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Tail Recursion

  • Difficulty Level : Easy
  • Last Updated : 03 Jul, 2021

What is tail recursion? 
A recursive function is tail recursive when a recursive call is the last thing executed by the function. For example the following C++ function print() is tail recursive. 

C




// An example of tail recursive function
void print(int n)
{
    if (n < 0)  return;
    cout << " " << n;
 
    // The last executed statement is recursive call
    print(n-1);
}

Java




// An example of tail recursive function
static void print(int n)
{
    if (n < 0)
      return;
    
    System.out.print(" " + n);
    
    // The last executed statement
      // is recursive call
    print(n - 1);
}
 
// This code is contributed by divyeh072019

Python3




# An example of tail recursive function
def prints(n):
 
    if (n < 0):
        return
    print(str(n), end=' ')
 
    # The last executed statement is recursive call
    prints(n-1)
     
    # This code is contributed by Pratham76
    # improved by ashish2021

C#




// An example of tail recursive function
static void print(int n)
{
    if (n < 0)
      return;
   
    Console.Write(" " + n);
   
    // The last executed statement
      // is recursive call
    print(n - 1);
}
 
// This code is contributed by divyeshrabadiya07

Why do we care? 
The tail recursive functions considered better than non tail recursive functions as tail-recursion can be optimized by the compiler. Compilers usually execute recursive procedures by using a stack. This stack consists of all the pertinent information, including the parameter values, for each recursive call. When a procedure is called, its information is pushed onto a stack, and when the function terminates the information is popped out of the stack. Thus for the non-tail-recursive functions, the stack depth (maximum amount of stack space used at any time during compilation) is more. The idea used by compilers to optimize tail-recursive functions is simple, since the recursive call is the last statement, there is nothing left to do in the current function, so saving the current function’s stack frame is of no use (See this for more details).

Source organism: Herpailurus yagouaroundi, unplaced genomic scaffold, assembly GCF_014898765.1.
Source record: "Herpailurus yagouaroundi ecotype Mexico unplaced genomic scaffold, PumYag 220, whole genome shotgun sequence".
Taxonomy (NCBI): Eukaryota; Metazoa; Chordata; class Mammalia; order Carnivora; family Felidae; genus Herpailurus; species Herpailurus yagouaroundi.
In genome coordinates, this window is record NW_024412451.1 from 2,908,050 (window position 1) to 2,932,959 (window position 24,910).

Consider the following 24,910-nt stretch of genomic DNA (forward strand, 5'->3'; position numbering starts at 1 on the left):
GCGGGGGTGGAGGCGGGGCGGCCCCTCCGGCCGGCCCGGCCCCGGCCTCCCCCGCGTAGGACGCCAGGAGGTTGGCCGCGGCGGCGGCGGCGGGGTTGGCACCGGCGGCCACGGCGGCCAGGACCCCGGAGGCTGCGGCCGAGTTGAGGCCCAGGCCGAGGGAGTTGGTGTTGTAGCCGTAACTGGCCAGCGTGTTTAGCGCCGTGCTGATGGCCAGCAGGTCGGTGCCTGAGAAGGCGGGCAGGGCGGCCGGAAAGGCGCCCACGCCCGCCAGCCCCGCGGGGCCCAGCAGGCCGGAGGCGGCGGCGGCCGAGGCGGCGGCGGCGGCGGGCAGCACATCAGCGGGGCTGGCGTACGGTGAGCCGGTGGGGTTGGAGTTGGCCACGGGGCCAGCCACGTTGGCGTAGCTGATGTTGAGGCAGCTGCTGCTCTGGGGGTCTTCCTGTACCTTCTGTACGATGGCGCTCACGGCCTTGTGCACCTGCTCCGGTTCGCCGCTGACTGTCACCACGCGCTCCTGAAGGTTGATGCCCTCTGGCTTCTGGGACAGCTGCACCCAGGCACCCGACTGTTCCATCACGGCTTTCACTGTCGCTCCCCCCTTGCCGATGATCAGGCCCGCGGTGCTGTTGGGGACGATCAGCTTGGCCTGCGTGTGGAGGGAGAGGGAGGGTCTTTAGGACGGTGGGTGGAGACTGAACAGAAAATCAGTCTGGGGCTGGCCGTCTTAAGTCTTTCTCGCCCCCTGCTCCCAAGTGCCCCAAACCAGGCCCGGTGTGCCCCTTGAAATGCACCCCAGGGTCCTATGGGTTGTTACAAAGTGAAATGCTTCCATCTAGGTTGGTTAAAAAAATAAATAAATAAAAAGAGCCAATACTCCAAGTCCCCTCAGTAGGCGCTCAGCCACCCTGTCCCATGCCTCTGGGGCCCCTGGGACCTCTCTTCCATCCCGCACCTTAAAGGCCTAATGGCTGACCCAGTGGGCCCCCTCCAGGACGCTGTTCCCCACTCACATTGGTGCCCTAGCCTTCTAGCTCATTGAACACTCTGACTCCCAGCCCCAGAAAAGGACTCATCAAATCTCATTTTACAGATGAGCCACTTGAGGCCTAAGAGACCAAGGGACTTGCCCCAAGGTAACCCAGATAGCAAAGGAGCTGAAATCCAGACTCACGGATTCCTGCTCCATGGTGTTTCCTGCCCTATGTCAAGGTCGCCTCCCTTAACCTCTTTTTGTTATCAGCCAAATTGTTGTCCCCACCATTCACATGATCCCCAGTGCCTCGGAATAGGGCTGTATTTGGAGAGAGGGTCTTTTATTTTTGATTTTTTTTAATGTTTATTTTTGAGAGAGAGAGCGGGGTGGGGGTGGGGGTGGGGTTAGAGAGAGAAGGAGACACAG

Can a non-tail recursive function be written as tail-recursive to optimize it? 
Consider the following function to calculate the factorial of n. It is a non-tail-recursive function. Although it looks like a tail recursive at first look. If we take a closer look, we can see that the value returned by fact(n-1) is used in fact(n), so the call to fact(n-1) is not the last thing done by fact(n) 

C++




#include<iostream>
using namespace std;
 
// A NON-tail-recursive function.  The function is not tail
// recursive because the value returned by fact(n-1) is used in
// fact(n) and call to fact(n-1) is not the last thing done by fact(n)
unsigned int fact(unsigned int n)
{
    if (n == 0) return 1;
 
    return n*fact(n-1);
}
 
// Driver program to test above function
int main()
{
    cout << fact(5);
    return 0;
}

Java




class GFG {
     
    // A NON-tail-recursive function.
    // The function is not tail
    // recursive because the value
    // returned by fact(n-1) is used
    // in fact(n) and call to fact(n-1)
    // is not the last thing done by
    // fact(n)
    static int fact(int n)
    {
        if (n == 0) return 1;
     
        return n*fact(n-1);
    }
     
    // Driver program
    public static void main(String[] args)
    {
        System.out.println(fact(5));
    }
}
 
// This code is contributed by Smitha.

Python3




# A NON-tail-recursive function.
# The function is not tail
# recursive because the value
# returned by fact(n-1) is used
# in fact(n) and call to fact(n-1)
# is not the last thing done by
# fact(n)
def fact(n):
 
    if (n == 0):
        return 1
 
    return n * fact(n-1)
 
# Driver program to test
# above function
print(fact(5))
# This code is contributed by Smitha.

C#




using System;
 
class GFG {
     
    // A NON-tail-recursive function.
    // The function is not tail
    // recursive because the value
    // returned by fact(n-1) is used
    // in fact(n) and call to fact(n-1)
    // is not the last thing done by